SSMJ May 2011
South Sudan has come out of a protracted long-standing civil war that has affected its health
system and infrastructure. Following the Comprehensive Peace Agreement (CPA) in 2005, and
the ending of the war, one of the major priorities of the Government remains the need for an entirely developmental approach in building up the health system and addressing the health needs of the population, especially women and children...
News, Reports and Policy
On 7th November 2010 a group of clinicians set off from the Royal Hampshire County Hospital, Winchester, UK on a fact-finding visit to Yei in Southern Sudan. The purpose of this visit was to review healthcare there, specifically secondary care at Yei Civil Hospital, and to assess whether a ‘Link’ between Winchester and Eastleigh Healthcare NHS Trust (WEHCT) and Yei Civil Hospital would be mutually beneficial.
In November 2010 I took part in a 7-day Regional Medical Camp in Bor town, South Sudan. This was the 4th medical camp organized by the University of Calgary as part of the SSHARE (Southern Sudan Healthcare Accessibility, Rehabilitation and Education) Project...
The following material is reproduced with permission from “Situation Analysis of Nutrition in Southern Sudan: Analysis Based on June 2009 Assessment” by Mija-tesse Ververs for the Food and Nutrition Technical Assistance II Project (FANTA-2). See Table 1 page 6 “Selected Population Statistics in Southern Sudan” for full details and references.
We at SSMJ would like to acknowledge the achievements and offer our heart-felt congratulations to the following:
Dr Eluzai Abe Hakim, our UK-based editor, who has been appointed International Advisor to Royal College of Physicians representing South Sudan. International Advisors represent the College internationally and act as a point of contact between local Members and Fellows and the College. In addition...
The following articles were prepared by the Ministry of Health and UNFPA .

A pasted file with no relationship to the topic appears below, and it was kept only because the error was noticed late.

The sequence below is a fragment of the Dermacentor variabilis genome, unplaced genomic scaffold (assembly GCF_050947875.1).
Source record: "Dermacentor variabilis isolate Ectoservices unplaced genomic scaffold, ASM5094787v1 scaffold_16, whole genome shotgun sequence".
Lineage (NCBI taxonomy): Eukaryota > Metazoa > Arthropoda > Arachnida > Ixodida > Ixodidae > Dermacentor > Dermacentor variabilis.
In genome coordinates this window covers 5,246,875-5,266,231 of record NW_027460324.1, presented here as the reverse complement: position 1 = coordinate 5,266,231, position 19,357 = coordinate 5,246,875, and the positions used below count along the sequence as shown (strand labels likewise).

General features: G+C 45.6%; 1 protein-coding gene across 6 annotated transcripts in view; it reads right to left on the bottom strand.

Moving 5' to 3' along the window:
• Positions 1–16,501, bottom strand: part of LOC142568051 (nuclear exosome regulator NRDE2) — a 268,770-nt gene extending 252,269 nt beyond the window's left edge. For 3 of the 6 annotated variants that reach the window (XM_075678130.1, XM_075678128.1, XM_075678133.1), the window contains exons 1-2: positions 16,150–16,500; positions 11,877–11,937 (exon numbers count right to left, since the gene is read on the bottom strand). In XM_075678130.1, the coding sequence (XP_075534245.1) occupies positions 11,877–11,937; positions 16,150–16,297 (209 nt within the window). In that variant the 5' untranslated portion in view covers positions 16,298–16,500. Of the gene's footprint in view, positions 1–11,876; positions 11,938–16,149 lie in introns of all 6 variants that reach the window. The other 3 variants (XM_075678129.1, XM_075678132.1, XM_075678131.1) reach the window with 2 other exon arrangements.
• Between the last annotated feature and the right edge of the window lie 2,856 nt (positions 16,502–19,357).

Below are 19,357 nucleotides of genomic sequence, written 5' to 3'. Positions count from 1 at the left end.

Strengthening nursing and midwifery in Southern Sudan: A key strategy for improving health care beyond independence.
Country Context: Southern Sudan has been experiencing civil war for many years before the historic peace agreement reached in 2005 and the subsequent referendum in 2011. The successful outcome of the referendum has resulted in Southern Sudan preparing to celebrate independence in July 2011.
In the February 2011 issue of SSMJ we covered the pathophysiology, and clinical and laboratory diagnosis of malaria (1, 2, 3). In this article we deal with the treatment of uncomplicated malaria. Management of malaria among pregnant women and children, and treatment of severe malana will be published in future issues of this journal.
Chart 6. How to position the unconscious child from ‘Pocket Book of Hospital Care for Children - Guidelines for the Management of Common Illnesses with Limited Resources’ WHO 2005. See the whole book at http://www.ichrc.org/. Charts 1 – 5 were reproduced in previous issues of this journal.
You can use these charts in different ways. For example, you can print them and display them in relevant wards or clinics (laminated if possible), or use them as a ‘memory aid’ in your pocket, as handouts or as training aids.
We thank the WHO for permission to reproduce these charts, and Dr O’Hare who gave us the idea of making the charts more widely available.
This article reports a case controlled study of kala-azar done in Fangak County in 2007. Fifty-six percent of the cases were under 5 years old. Most patients came for treatment two months or more after the onset of symptoms.
Outdoor night-time activities and the use of “Smoking” (non-insecticide treated) bed nets were associated with kala-azar infection whereas the use of bed nets during the rainy season decreased the risk of infection.
It is recommended that there should be a greater distribution of treated bed nets and more kala-azar treatment centres in the county.
The study was carried out among 334 pregnant and newly delivered women seen at Juba Teaching Hospital in 2009. The objective was to assess the coverage of insecticide-treated bed-nets (ITN) and Intermittent Preventive Therapy (IPT) among these women and the factors associated with their use. Overall 87% of the women used ITN and 61% used IPT. ITN use was positively associated with buying nets, indoor spraying of insecticide and higher household income. IPT use was positively associated with more frequent antenatal clinic visits, indoor spraying and buying
Five years ago we were seeing an increasing number of trauma cases in Juba Teaching Hospital and the situation is even worse today in 2011. The objectives of this study were to:
Determine the magnitude and type of trauma injury as seen in Juba, examine its causes, explore possible solutions.
Hospital admission after sudden onset of severe headache, photophobia and neck stiffness with subsequent fall and loss of consciousness...
In this issue these are listed under: HIV and other infections, Nutrition, Surgery, Medicine/Other conditions, Continuing medical education/learning materials...